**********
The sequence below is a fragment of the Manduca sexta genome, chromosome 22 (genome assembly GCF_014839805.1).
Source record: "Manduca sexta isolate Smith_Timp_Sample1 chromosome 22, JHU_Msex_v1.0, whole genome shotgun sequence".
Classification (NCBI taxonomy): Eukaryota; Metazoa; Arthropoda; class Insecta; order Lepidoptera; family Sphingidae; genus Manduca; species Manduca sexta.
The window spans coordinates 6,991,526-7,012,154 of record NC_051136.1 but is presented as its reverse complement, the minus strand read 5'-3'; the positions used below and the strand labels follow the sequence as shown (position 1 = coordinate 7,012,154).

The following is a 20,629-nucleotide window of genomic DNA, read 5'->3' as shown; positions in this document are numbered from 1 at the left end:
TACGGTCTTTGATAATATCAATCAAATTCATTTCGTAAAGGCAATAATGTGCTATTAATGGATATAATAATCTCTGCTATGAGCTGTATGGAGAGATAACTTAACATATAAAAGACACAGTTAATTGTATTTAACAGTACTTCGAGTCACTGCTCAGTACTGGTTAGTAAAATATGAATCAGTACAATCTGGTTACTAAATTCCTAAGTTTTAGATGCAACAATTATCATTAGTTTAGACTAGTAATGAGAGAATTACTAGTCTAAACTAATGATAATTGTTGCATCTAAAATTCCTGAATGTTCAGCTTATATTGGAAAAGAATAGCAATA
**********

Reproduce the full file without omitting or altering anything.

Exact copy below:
The sequence below is a fragment of the Manduca sexta genome, chromosome 22 (genome assembly GCF_014839805.1).
Source record: "Manduca sexta isolate Smith_Timp_Sample1 chromosome 22, JHU_Msex_v1.0, whole genome shotgun sequence".
Classification (NCBI taxonomy): Eukaryota; Metazoa; Arthropoda; class Insecta; order Lepidoptera; family Sphingidae; genus Manduca; species Manduca sexta.
The window spans coordinates 6,991,526-7,012,154 of record NC_051136.1 but is presented as its reverse complement, the minus strand read 5'-3'; the positions used below and the strand labels follow the sequence as shown (position 1 = coordinate 7,012,154).

The following is a 20,629-nucleotide window of genomic DNA, read 5'->3' as shown; positions in this document are numbered from 1 at the left end:
TACGGTCTTTGATAATATCAATCAAATTCATTTCGTAAAGGCAATAATGTGCTATTAATGGATATAATAATCTCTGCTATGAGCTGTATGGAGAGATAACTTAACATATAAAAGACACAGTTAATTGTATTTAACAGTACTTCGAGTCACTGCTCAGTACTGGTTAGTAAAATATGAATCAGTACAATCTGGTTACTAAATTCCTAAGTTTTAGATGCAACAATTATCATTAGTTTAGACTAGTAATGAGAGAATTACTAGTCTAAACTAATGATAATTGTTGCATCTAAAATTCCTGAATGTTCAGCTTATATTGGAAAAGAATAGCAATA